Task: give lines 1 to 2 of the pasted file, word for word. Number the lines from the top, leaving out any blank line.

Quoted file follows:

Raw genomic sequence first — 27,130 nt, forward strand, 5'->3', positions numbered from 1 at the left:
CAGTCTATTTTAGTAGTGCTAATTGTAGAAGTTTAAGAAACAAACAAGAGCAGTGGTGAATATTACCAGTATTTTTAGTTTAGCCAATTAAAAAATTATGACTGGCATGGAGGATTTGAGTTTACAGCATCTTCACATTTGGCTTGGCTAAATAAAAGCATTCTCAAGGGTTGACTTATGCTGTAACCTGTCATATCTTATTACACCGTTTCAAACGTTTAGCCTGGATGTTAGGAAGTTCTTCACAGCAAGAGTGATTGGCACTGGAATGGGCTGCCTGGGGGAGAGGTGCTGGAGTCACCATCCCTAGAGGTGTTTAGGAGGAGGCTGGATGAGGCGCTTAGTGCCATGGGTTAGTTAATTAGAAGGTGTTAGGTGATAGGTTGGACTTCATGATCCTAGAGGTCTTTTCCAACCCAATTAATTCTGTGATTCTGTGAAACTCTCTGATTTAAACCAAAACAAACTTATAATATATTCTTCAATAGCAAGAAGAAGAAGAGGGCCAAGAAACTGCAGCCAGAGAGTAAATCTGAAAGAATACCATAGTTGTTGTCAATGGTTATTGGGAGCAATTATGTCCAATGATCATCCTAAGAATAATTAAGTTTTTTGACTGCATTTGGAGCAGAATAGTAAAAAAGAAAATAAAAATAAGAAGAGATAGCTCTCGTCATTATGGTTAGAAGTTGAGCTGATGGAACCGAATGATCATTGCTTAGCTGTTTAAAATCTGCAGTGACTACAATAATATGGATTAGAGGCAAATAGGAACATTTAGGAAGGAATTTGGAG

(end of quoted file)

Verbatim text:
Raw genomic sequence first — 27,130 nt, forward strand, 5'->3', positions numbered from 1 at the left:
CAGTCTATTTTAGTAGTGCTAATTGTAGAAGTTTAAGAAACAAACAAGAGCAGTGGTGAATATTACCAGTATTTTTAGTTTAGCCAATTAAAAAATTATGACTGGCATGGAGGATTTGAGTTTACAGCATCTTCACATTTGGCTTGGCTAAATAAAAGCATTCTCAAGGGTTGACTTATGCTGTAACCTGTCATATCTTATTACACCGTTTCAAACGTTTAGCCTGGATGTTAGGAAGTTCTTCACAGCAAGAGTGATTGGCACTGGAATGGGCTGCCTGGGGGAGAGGTGCTGGAGTCACCATCCCTAGAGGTGTTTAGGAGGAGGCTGGATGAGGCGCTTAGTGCCATGGGTTAGTTAATTAGAAGGTGTTAGGTGATAGGTTGGACTTCATGATCCTAGAGGTCTTTTCCAACCCAATTAATTCTGTGATTCTGTGAAACTCTCTGATTTAAACCAAAACAAACTTATAATATATTCTTCAATAGCAAGAAGAAGAAGAGGGCCAAGAAACTGCAGCCAGAGAGTAAATCTGAAAGAATACCATAGTTGTTGTCAATGGTTATTGGGAGCAATTATGTCCAATGATCATCCTAAGAATAATTAAGTTTTTTGACTGCATTTGGAGCAGAATAGTAAAAAAGAAAATAAAAATAAGAAGAGATAGCTCTCGTCATTATGGTTAGAAGTTGAGCTGATGGAACCGAATGATCATTGCTTAGCTGTTTAAAATCTGCAGTGACTACAATAATATGGATTAGAGGCAAATAGGAACATTTAGGAAGGAATTTGGAG